For the first time, researchers edit human mitochondrial DNA

A toxic bacterial enzyme is the key to accessing mitochondrial DNA — an area of the human genome formerly inaccessible to gene-editing tools.

Researchers can now edit a part of the human genome that the famed CRISPR — try, try as it might — has never been able to. This opens up new possibilities for research and cures for devastating rare genetic diseases. 

By cracking open the mitochondrial DNA (mtDNA), for the first time, scientists may have found a way to treat a raft of genetic diseases that, surprisingly, aren’t caused by genes on any of your 23 chromosomes.

Your Hidden Stash of DNA

Most of human DNA is found in the nucleus of the cell. But a tiny amount is located in the mitochondria, organelles that generate energy for the cell. These tiny power plants are crucial for life, so even though they only contain a tiny fraction of your genes, problems there can be serious.

The small structures are protected by a membrane that is impenetrable to CRISPR.

In the nucleus, CRISPR uses guide RNA as a chaperone, leading it to the targeted regions of DNA for gene editing. But mitochondria have membranes that are impervious to the guide RNA. 

So far, mtDNA editing with CRISPR always results in cutting and destroying that copy of the mitochondrial genome.

“CRISPR cannot be used to edit mitochondrial DNA, despite the efforts to do so by many labs including our own, because researchers have not been able to deliver guide RNAs into the mitochondria,” Broad Institute Biologist David Liu said in an email. 

Breaking into the Stash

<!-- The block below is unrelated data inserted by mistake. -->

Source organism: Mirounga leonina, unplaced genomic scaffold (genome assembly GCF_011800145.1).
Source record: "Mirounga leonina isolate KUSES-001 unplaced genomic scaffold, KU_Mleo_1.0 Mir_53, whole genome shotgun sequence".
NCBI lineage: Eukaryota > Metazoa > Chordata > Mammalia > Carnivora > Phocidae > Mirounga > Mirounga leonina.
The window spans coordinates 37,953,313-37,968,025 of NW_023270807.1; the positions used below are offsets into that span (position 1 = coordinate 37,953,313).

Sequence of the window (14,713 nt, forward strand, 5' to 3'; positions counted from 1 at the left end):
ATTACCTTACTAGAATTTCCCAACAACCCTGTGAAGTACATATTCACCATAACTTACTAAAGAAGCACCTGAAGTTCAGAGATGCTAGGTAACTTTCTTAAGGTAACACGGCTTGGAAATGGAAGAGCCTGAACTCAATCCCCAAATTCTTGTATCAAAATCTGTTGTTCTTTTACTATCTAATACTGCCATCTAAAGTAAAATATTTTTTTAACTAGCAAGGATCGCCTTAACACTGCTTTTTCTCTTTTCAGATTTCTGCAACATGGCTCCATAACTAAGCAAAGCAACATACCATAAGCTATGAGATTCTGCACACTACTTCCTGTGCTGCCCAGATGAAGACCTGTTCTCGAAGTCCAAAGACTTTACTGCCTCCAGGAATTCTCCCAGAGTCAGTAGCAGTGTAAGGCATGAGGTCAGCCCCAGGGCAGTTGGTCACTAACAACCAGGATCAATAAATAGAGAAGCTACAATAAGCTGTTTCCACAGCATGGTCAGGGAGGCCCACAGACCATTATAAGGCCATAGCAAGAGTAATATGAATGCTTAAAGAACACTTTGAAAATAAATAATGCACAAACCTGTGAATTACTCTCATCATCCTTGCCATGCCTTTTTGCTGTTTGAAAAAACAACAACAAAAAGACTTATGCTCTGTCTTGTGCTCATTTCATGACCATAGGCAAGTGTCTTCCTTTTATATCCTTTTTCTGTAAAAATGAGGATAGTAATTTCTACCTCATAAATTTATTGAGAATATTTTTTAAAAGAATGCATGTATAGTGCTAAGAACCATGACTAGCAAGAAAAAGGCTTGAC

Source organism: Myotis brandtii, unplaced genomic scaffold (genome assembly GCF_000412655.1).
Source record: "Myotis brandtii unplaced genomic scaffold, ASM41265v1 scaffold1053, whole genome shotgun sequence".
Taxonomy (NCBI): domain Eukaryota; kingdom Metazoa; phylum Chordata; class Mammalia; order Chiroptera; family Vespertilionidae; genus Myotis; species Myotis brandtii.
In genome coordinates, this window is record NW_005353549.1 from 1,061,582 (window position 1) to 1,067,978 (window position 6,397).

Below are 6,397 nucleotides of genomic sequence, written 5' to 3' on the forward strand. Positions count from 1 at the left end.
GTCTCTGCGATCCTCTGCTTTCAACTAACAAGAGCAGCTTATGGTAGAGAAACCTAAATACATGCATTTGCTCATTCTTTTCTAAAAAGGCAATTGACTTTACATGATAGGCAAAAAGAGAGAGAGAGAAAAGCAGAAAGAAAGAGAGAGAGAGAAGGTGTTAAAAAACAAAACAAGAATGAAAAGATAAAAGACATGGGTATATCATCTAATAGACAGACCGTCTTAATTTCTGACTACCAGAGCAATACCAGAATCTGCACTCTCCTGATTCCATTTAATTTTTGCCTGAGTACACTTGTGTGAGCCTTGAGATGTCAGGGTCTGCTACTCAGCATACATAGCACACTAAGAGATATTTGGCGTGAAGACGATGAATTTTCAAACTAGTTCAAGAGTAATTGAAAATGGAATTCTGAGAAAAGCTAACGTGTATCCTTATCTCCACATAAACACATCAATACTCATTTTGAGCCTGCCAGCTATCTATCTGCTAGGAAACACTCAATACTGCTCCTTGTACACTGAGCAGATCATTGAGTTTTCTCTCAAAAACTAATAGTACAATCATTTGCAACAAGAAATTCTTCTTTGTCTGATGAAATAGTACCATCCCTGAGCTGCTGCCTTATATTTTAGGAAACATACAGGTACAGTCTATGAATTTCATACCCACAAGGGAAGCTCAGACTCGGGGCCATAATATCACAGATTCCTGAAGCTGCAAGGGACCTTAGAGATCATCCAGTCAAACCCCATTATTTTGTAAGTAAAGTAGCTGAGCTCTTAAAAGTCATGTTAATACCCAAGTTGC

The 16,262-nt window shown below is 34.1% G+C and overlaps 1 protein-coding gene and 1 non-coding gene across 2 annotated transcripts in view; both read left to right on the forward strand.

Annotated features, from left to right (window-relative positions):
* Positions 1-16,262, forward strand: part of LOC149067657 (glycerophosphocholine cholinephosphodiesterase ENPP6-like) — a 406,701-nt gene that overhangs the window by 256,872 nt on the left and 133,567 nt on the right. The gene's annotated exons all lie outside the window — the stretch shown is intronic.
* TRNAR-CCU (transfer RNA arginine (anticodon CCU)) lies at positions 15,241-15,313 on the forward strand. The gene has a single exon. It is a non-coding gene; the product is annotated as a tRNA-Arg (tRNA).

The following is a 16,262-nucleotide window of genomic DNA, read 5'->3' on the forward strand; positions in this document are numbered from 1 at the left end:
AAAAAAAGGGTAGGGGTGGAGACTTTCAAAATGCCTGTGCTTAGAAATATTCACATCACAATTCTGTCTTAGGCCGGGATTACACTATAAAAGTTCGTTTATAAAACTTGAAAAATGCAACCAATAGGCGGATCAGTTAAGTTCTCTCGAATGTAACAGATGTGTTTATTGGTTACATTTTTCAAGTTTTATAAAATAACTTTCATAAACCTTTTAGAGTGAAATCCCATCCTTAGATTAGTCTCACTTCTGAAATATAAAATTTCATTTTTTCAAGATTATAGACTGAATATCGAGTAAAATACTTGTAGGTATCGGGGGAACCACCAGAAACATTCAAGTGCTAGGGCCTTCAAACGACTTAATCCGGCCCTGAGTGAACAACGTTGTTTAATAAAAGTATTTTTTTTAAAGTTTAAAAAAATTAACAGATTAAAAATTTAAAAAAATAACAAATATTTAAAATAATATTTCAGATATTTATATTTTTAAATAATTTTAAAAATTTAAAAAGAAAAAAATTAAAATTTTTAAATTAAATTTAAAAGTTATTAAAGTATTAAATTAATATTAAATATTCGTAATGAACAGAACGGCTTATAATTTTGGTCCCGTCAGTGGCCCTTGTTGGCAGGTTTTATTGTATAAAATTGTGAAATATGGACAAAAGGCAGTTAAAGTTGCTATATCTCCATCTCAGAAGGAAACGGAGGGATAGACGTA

In a huge collaborative effort —  involving scientists at the Broad Institute, the Howard Hughes Medical Institute, the University of Washington, Harvard University, and Massachusetts General Hospital — researchers found a different way into the mitochondria, using a toxin produced by a bacteria. 

The toxin is a chemical enzyme secreted by the Burkholderia cenocepacia bacteria.  It appears to use the enzyme to kill off other bacteria by causing a specific genetic mutation in their mtDNA, at a single letter in the code.

But the team found a way to keep the toxin from killing the cell. The researchers split the enzymes into two harmless halves and attached each half to proteins, which brought them together in the mtDNA’s targeted region. 

With this method, the researchers accomplished the first precision editing to a single letter in the mitochondrial genome — something CRISPR has never done. Their work was published in the journal Nature on July 8, 2020. 

“We’ve been looking for a technology like this for a very long time. With this technology, mitochondrial research will enter a golden age,” biologist Fyodor Urnov of the University of California’s Innovative Genomics Institute, who reviewed the paper, told STAT.

The Upshot

Even though mtDNA represents only a small fraction of the entire human genome, it still plays an essential role. The mitochondria are the cell’s power generators. They produce energy, metabolize cholesterol, and make hormones and neurotransmitters. 

There are hundreds to thousands of copies of mtDNA in each cell of the human body. Mutations in mtDNA cause a variety of serious genetic diseases that often affect the cell’s ability to produce energy. If just one of the genes is faulty, the mitochondria can’t perform their crucial functions. They can even affect neurotransmitters or muscles, like the heart, causing death.

Liu and his team have now tried the mtDNA editor on human cells in a lab culture. They were successfully able to reverse mutations that cause MELAS and MDDS — two rare diseases that can affect the brain or cause infant death. 

“Using our novel CRISPR-free base editors, we made the first precision edits to mitochondrial DNA in human cells, at specific locations in mitochondrial DNA genes of our choosing,” Liu said in an email.

This enzyme’s discovery will also allow researchers to edit the mtDNA of animals to match that of rare genetic diseases, opening up new doors for research and new avenues to finding a cure.

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